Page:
The remaining low-level chop requires more thought. Somewhat to my surprise, holding the Arduino Reset button down doesn’t change much of anything, so it’s not a firmware thing.
Those 10 µF coupling caps gotta go.
With the OLED dark and the USB carrying data:
Compare that to the first pass:
Tamping down the noise seems to reduce the overall amplitude variation, but it also makes the capacitor-in and capacitor-out curves more consistent. There may be other things going on that I haven’t accounted for.
The peak frequencies differ by 0.2 Hz, which is probably due to a few degrees of temperature difference. Obviously, it’s badly in need of a temperature calibration & correction.
The Big Ideas: the DDS output, being more-or-less constant, needs a variable-gain amp to set the crystal drive level. The amp also fixes the impedance mismatch between the DDS output and the crystal, which may not be much of a problem for the (very) high ESR quartz tuning fork resonators in play.
The AD8950 DDS output feeds a 70 MHz (-ish) elliptical reconstruction filter chopping off image frequencies descending from the 125 MHz sampling clock, with a 100 Ω (-ish) output impedance that’s just about purely resistive at 60 kHz. An on-board 3.9 kΩ resistor (labeled with 392 on their schematic) sets the full-scale output current to 10 mA for a peak voltage of 1 V. The module uses only the + output of the differential pair, which means the sine wave runs from 0 V to 1 V: 1 Vpp = 500 mVpeak = 353 mVrms (ignoring the 500 mV offset).
Pin header J3 normally sports a jumper to connect the 3.9 kΩ RSET resistor, but you can insert an external resistor to increase the resistance and decrease the output current:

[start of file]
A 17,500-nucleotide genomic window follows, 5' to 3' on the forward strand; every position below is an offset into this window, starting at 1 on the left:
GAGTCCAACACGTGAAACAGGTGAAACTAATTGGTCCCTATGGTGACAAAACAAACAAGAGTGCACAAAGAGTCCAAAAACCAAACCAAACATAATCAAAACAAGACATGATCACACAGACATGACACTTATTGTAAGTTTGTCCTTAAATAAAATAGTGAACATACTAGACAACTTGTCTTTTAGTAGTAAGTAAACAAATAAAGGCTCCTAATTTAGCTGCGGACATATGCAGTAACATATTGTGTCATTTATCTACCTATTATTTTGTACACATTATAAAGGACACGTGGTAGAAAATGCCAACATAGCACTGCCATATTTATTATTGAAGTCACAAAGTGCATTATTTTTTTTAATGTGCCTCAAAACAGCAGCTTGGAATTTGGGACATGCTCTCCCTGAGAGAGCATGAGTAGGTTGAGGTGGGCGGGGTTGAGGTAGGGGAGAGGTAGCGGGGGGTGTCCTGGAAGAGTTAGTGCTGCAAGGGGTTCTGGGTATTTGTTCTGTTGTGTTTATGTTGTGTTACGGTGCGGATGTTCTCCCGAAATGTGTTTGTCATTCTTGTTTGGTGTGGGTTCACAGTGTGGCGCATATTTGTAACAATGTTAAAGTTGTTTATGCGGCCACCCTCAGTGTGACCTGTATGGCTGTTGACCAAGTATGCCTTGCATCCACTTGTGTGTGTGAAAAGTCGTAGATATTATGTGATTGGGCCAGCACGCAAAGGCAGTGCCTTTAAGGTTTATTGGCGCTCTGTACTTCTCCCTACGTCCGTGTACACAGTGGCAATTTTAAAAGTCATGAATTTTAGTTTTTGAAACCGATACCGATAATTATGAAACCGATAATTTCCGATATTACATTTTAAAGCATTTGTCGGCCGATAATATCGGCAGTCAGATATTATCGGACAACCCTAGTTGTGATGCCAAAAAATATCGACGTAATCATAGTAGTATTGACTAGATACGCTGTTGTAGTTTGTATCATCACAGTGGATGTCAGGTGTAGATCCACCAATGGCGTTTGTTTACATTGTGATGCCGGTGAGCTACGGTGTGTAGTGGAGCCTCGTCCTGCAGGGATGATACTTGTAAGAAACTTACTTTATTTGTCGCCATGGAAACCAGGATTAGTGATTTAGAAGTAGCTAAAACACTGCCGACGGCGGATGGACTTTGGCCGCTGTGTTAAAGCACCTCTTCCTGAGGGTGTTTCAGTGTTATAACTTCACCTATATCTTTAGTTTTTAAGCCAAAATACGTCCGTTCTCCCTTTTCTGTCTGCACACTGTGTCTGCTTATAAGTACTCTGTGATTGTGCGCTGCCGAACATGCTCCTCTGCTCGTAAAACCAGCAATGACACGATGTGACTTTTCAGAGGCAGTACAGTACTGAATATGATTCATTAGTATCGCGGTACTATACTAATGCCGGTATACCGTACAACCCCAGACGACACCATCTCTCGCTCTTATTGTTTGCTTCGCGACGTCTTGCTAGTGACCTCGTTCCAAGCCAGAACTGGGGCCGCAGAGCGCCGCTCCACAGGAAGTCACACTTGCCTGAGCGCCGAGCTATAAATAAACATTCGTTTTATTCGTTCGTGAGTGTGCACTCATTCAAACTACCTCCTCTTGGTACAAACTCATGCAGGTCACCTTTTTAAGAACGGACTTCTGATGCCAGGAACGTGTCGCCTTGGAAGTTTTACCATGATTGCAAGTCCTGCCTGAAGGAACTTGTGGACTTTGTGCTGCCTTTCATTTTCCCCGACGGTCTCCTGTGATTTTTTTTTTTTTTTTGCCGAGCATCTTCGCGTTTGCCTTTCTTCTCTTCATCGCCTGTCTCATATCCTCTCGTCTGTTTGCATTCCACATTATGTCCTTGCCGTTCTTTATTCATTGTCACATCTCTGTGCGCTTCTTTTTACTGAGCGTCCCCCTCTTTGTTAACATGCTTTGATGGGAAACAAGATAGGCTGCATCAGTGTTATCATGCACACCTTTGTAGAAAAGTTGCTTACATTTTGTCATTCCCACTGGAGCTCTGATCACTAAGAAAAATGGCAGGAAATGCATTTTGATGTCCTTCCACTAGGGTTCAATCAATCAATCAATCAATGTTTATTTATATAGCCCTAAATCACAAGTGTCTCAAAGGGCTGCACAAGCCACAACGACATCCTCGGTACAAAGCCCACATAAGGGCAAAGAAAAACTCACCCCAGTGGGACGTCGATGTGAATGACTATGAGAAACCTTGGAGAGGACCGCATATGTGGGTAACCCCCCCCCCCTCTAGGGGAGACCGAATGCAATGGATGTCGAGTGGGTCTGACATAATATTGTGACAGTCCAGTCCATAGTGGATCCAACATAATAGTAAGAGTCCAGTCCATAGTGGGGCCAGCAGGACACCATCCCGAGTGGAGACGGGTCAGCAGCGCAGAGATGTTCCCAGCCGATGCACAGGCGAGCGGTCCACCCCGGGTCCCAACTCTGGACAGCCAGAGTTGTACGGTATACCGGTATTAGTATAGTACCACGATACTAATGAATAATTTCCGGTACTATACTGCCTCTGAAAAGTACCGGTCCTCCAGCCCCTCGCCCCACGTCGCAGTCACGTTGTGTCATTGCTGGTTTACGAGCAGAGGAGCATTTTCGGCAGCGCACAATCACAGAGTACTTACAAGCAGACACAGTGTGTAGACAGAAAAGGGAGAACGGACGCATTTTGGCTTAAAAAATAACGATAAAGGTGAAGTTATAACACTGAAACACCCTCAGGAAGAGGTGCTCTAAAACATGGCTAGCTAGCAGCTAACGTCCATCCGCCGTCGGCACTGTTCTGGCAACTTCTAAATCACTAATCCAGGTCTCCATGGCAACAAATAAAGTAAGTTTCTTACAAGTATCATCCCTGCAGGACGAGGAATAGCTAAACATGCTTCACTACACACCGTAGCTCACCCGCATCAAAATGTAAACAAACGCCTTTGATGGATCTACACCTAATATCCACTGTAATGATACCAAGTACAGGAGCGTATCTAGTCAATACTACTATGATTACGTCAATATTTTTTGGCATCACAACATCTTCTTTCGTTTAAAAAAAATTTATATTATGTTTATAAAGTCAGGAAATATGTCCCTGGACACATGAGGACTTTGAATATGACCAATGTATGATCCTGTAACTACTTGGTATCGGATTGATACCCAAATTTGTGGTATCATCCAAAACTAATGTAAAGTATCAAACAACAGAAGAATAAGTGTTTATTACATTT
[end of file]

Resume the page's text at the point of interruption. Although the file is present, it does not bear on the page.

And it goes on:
IOUT = 32 × 1.248 V / RSET
A little hot-melt glue action produced a suitable lashup from a 5 kΩ trimpot:
The pillars of green wire insulation forestall screwdriver shorts to the bare pin headers, although that’s less of risk with the upper insulating foam sheet in place:
A 5 kΩ trimpot can vary the output voltage downward by a factor of 2 = -6 dB, more or less.
All the quartz tuning fork resonator specs I’ve found, none of which may apply to the units on hand, seem to require no more than 1 µW drive. Given a resonator’s equivalent series resistance of around 20 kΩ (for real!), the drive voltage will be 150 mV (-ish):
1 µW = V² / 20 kΩ, so V = sqrt(20×10³) = 141 mV
The nominal version of the crystal tester had a 50 Ω input impedance, so I picked a MAX4165 op amp with mojo sufficient for anything over 25 Ω; in retrospect, a lighter load than 48 Ω would be fine.
In any event, the amp looks like this:
What looks like a DIP switch is really the 3×2 jumper header just to the right of the foam insulation, in front of the SOT23 space transformer PCB carrying the MAX4165. No jumper = 0 dB gain, then 6 dB steps upward from there. The -6 dB trimpot range gives more-or-less continuous output tweakage across 24 dB, -6 dB to +18 dB, which is certainly excessive. The 24 Ω terminating resistors provide 6 dB loss into the crystal, so the effective range is -12 to +12 dB, with 0 dB = 350 mVrms and -6 dB = 150 mVrms (-ish) at the crystal.
It’s a non-inverting amplifier, which (also in retrospect) probably isn’t a win:
- Yet Another Bypass Cap on the cold end of the gain-setting resistors
- Overly elaborate VCC/2 biasing to maintain sufficiently high input impedance
I’m reasonably sure all those big caps contribute to some low-level motorboating, but haven’t tracked it down.